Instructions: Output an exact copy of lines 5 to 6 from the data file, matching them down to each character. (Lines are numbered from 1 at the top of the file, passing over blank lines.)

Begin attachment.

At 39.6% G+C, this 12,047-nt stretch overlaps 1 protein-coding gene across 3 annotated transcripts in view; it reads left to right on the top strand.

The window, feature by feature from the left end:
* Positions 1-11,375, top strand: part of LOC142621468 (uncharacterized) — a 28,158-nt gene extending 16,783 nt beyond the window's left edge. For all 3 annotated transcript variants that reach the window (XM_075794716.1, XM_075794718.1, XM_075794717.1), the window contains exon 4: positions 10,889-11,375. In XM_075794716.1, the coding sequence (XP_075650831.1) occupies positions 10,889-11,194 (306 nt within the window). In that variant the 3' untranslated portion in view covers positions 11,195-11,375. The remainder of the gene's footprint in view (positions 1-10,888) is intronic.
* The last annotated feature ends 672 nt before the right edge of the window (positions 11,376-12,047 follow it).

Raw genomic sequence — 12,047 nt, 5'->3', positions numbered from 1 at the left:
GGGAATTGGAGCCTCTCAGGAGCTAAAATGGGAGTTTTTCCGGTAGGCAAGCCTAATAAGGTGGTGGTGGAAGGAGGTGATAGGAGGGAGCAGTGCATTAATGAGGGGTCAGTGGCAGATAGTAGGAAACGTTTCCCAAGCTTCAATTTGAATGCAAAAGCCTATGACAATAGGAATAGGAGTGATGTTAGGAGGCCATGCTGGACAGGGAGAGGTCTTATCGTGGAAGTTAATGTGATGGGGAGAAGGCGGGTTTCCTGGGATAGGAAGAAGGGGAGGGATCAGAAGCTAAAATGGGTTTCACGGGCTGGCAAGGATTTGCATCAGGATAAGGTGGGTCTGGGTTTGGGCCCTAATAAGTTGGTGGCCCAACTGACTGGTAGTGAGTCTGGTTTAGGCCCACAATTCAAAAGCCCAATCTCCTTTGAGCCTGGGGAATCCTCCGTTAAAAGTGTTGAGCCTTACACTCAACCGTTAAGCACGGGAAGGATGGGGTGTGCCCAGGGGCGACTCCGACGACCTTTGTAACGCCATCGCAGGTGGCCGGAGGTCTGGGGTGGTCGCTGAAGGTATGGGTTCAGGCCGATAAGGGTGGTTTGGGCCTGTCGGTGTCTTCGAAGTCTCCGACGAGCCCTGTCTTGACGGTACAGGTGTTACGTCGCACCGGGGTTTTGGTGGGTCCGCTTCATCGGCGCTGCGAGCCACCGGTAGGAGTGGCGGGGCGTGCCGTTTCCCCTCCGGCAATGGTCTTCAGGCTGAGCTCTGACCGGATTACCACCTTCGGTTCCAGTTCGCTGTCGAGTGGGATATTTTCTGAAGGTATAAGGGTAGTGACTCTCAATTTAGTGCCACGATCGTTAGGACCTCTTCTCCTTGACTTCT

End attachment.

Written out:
Raw genomic sequence — 12,047 nt, 5'->3', positions numbered from 1 at the left:
GGGAATTGGAGCCTCTCAGGAGCTAAAATGGGAGTTTTTCCGGTAGGCAAGCCTAATAAGGTGGTGGTGGAAGGAGGTGATAGGAGGGAGCAGTGCATTAATGAGGGGTCAGTGGCAGATAGTAGGAAACGTTTCCCAAGCTTCAATTTGAATGCAAAAGCCTATGACAATAGGAATAGGAGTGATGTTAGGAGGCCATGCTGGACAGGGAGAGGTCTTATCGTGGAAGTTAATGTGATGGGGAGAAGGCGGGTTTCCTGGGATAGGAAGAAGGGGAGGGATCAGAAGCTAAAATGGGTTTCACGGGCTGGCAAGGATTTGCATCAGGATAAGGTGGGTCTGGGTTTGGGCCCTAATAAGTTGGTGGCCCAACTGACTGGTAGTGAGTCTGGTTTAGGCCCACAATTCAAAAGCCCAATCTCCTTTGAGCCTGGGGAATCCTCCGTTAAAAGTGTTGAGCCTTACACTCAACCGTTAAGCACGGGAAGGATGGGGTGTGCCCAGGGGCGACTCCGACGACCTTTGTAACGCCATCGCAGGTGGCCGGAGGTCTGGGGTGGTCGCTGAAGGTATGGGTTCAGGCCGATAAGGGTGGTTTGGGCCTGTCGGTGTCTTCGAAGTCTCCGACGAGCCCTGTCTTGACGGTACAGGTGTTACGTCGCACCGGGGTTTTGGTGGGTCCGCTTCATCGGCGCTGCGAGCCACCGGTAGGAGTGGCGGGGCGTGCCGTTTCCCCTCCGGCAATGGTCTTCAGGCTGAGCTCTGACCGGATTACCACCTTCGGTTCCAGTTCGCTGTCGAGTGGGATATTTTCTGAAGGTATAAGGGTAGTGACTCTCAATTTAGTGCCACGATCGTTAGGACCTCTTCTCCTTGACTTCT